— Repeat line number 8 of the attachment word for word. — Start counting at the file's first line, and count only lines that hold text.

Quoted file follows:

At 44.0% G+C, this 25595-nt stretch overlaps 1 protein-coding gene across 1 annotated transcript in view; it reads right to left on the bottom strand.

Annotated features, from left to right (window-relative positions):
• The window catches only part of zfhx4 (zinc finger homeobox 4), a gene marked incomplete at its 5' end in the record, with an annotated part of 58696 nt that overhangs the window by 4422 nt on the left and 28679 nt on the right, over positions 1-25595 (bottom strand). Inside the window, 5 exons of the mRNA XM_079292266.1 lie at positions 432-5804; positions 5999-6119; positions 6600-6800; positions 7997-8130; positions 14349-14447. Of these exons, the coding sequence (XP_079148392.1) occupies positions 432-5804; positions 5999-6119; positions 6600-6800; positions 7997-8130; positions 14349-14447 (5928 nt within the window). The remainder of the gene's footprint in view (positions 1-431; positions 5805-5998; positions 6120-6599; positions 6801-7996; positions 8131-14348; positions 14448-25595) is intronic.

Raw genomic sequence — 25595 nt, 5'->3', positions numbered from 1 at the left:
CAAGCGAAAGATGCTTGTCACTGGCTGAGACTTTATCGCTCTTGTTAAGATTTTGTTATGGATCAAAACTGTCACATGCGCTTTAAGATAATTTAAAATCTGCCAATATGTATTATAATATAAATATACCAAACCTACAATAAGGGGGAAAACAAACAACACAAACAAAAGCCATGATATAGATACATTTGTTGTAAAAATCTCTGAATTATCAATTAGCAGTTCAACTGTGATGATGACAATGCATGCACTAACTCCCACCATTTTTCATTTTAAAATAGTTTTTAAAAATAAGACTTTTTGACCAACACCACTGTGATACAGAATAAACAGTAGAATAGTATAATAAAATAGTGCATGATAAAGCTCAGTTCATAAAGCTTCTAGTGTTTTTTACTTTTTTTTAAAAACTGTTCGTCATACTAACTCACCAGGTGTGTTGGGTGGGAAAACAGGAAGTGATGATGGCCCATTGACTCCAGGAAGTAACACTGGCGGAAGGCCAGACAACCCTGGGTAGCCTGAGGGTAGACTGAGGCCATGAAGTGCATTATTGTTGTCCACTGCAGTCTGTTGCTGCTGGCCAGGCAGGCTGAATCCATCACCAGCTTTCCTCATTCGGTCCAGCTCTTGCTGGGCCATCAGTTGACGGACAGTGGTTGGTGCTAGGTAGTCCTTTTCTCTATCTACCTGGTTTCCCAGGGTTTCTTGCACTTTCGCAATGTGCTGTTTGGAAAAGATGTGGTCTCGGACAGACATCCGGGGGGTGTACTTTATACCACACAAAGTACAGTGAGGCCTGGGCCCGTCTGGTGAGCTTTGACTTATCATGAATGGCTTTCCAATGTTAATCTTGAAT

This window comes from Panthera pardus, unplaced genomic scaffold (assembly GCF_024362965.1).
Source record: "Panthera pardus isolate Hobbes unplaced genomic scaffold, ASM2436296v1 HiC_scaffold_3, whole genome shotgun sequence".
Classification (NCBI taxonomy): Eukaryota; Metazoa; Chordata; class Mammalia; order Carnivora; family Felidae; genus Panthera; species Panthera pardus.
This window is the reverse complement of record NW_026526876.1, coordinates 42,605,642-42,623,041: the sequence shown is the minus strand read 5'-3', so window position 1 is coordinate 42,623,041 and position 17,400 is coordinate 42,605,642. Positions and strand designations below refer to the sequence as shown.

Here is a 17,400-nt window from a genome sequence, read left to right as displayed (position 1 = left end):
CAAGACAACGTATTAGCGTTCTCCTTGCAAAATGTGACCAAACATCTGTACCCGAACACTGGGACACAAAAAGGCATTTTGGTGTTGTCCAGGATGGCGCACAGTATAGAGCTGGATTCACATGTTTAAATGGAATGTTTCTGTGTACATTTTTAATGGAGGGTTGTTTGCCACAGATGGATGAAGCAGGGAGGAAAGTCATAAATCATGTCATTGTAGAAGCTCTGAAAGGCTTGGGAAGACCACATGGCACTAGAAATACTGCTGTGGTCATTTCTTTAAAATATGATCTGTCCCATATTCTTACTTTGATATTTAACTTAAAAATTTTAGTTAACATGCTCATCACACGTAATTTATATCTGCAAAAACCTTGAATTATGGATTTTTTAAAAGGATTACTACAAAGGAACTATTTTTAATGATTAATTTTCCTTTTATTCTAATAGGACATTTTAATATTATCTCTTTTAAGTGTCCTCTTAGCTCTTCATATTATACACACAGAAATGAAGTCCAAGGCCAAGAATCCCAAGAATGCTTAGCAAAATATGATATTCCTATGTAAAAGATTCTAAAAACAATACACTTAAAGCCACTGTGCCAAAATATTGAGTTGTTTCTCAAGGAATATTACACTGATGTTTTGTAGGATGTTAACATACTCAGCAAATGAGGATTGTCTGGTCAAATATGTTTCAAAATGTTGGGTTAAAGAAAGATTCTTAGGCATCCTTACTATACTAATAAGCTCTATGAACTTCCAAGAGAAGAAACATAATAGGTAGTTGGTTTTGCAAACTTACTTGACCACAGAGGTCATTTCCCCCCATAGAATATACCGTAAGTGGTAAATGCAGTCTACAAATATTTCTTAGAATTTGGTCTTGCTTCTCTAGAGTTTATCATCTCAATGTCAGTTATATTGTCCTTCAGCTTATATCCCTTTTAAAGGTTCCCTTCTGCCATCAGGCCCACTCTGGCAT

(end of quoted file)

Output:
Classification (NCBI taxonomy): Eukaryota; Metazoa; Chordata; class Mammalia; order Carnivora; family Felidae; genus Panthera; species Panthera pardus.